listeth. The blows I have endured from her? She fights people who are
getting into 'buses. It is no mere accidental jostling, but a deliberate
shouldering, poking with umbrellas, and clawing. It is her delight to go
to the Regent Circus corner of Piccadilly, about half-past seven in the
evening, accompanied by a genteel rout of daughters, and fill up whole
omnibuses with them. At that hour there are work-girls and tired clerks,
and the like worn-out anæmic humanity trying to get home for an hour or
so of rest before bed, and they crowd round the 'buses very eagerly.
They are little able to cope with her exuberant vitality, being
ill-nourished and tired from the day's work, and she simply mows through
them and fills up every vacant place they covet before their eyes. Then,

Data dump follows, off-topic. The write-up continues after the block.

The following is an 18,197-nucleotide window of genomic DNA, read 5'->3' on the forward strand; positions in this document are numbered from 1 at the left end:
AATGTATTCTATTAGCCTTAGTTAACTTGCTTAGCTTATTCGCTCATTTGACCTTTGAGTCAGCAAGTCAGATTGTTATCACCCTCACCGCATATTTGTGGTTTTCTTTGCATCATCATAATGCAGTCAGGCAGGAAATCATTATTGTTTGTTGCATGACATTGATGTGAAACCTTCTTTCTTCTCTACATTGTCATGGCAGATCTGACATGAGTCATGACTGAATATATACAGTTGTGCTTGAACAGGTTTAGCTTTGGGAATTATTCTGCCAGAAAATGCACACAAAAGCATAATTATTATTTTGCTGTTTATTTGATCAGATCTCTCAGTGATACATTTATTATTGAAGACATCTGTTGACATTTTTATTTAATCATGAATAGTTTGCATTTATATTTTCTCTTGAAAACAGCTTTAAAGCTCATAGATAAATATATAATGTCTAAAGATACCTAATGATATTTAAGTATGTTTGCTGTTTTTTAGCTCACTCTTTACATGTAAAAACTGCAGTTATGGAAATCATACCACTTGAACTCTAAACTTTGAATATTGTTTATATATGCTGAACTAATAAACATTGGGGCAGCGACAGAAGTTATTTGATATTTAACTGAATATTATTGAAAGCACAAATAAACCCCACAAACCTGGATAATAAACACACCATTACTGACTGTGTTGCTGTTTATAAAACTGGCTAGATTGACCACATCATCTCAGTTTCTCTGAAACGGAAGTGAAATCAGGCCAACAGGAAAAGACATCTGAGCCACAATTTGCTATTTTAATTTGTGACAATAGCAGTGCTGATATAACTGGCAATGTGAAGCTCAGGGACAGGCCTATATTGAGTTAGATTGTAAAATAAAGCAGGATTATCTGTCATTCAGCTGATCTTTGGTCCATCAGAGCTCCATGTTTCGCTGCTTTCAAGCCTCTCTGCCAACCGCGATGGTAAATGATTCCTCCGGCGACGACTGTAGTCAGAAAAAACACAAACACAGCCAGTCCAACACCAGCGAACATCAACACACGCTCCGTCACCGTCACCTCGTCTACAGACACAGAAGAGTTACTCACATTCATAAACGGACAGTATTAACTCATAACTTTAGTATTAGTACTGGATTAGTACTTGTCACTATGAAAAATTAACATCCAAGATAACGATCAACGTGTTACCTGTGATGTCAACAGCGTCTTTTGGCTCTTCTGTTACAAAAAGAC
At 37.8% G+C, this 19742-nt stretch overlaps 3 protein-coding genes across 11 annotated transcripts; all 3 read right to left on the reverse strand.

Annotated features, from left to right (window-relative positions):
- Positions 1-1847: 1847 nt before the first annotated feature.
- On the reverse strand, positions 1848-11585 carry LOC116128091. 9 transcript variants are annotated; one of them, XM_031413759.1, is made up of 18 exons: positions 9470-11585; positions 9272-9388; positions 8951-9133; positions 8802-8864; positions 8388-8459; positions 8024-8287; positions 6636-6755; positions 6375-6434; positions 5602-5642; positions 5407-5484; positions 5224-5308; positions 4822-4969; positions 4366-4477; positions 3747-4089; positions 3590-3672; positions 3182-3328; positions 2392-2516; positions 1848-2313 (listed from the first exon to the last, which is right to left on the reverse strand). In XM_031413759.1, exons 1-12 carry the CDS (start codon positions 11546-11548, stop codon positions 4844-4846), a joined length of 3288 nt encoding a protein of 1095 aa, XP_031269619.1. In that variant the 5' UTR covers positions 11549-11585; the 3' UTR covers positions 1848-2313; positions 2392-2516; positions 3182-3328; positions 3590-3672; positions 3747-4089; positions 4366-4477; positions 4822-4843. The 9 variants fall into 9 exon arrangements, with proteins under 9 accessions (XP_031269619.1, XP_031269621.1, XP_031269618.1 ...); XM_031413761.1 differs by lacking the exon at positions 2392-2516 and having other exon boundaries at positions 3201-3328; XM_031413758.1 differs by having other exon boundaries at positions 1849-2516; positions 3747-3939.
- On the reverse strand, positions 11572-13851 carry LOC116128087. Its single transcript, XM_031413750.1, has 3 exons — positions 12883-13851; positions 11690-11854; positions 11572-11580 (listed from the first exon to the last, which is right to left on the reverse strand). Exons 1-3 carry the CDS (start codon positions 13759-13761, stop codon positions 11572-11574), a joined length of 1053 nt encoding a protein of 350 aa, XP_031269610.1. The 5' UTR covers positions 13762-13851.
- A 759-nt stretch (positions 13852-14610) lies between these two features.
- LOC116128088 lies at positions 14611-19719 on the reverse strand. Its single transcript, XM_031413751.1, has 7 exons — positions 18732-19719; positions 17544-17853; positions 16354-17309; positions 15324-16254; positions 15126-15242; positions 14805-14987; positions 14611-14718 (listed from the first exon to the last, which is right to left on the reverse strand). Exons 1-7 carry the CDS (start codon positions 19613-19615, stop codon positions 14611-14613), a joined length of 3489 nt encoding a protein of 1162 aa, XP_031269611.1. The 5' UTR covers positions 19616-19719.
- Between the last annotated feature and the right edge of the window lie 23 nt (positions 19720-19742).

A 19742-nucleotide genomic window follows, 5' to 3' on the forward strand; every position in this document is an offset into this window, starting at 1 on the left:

I can never count change even when my mind is tranquil, and she knows
that, and swoops threateningly upon me in booking offices and
stationers' shops. When I am dodging cabs at crossings she will appear
from behind an omnibus or carriage and butt into me furiously. She holds
her umbrella in her folded arms just as the Punch puppet does his staff,
and with as deadly effect. Sometimes she discards her customary navy
blue and puts on a glittering bonnet with bead trimmings, and goes and
hurts people who are waiting to enter the pit at theatres, and
especially to hurt me. She is fond of public shows, because they afford
such possibilities of hurting me. Once I saw her standing partly on a
seat and partly on another lady in the church of St. George's, Hanover
Square, partly, indeed, watching a bride cry, but chiefly, I expect,
scheming how she could get round to me and hurt me. Then there was an
occasion at the Academy when she was peculiarly aggressive. I was
sitting next my lame friend when she marked me. Of course she came at
once and sat right upon us. "Come along, Jane," I heard her say, as I
struggled to draw my flattened remains from under her; "this gentleman
will make room."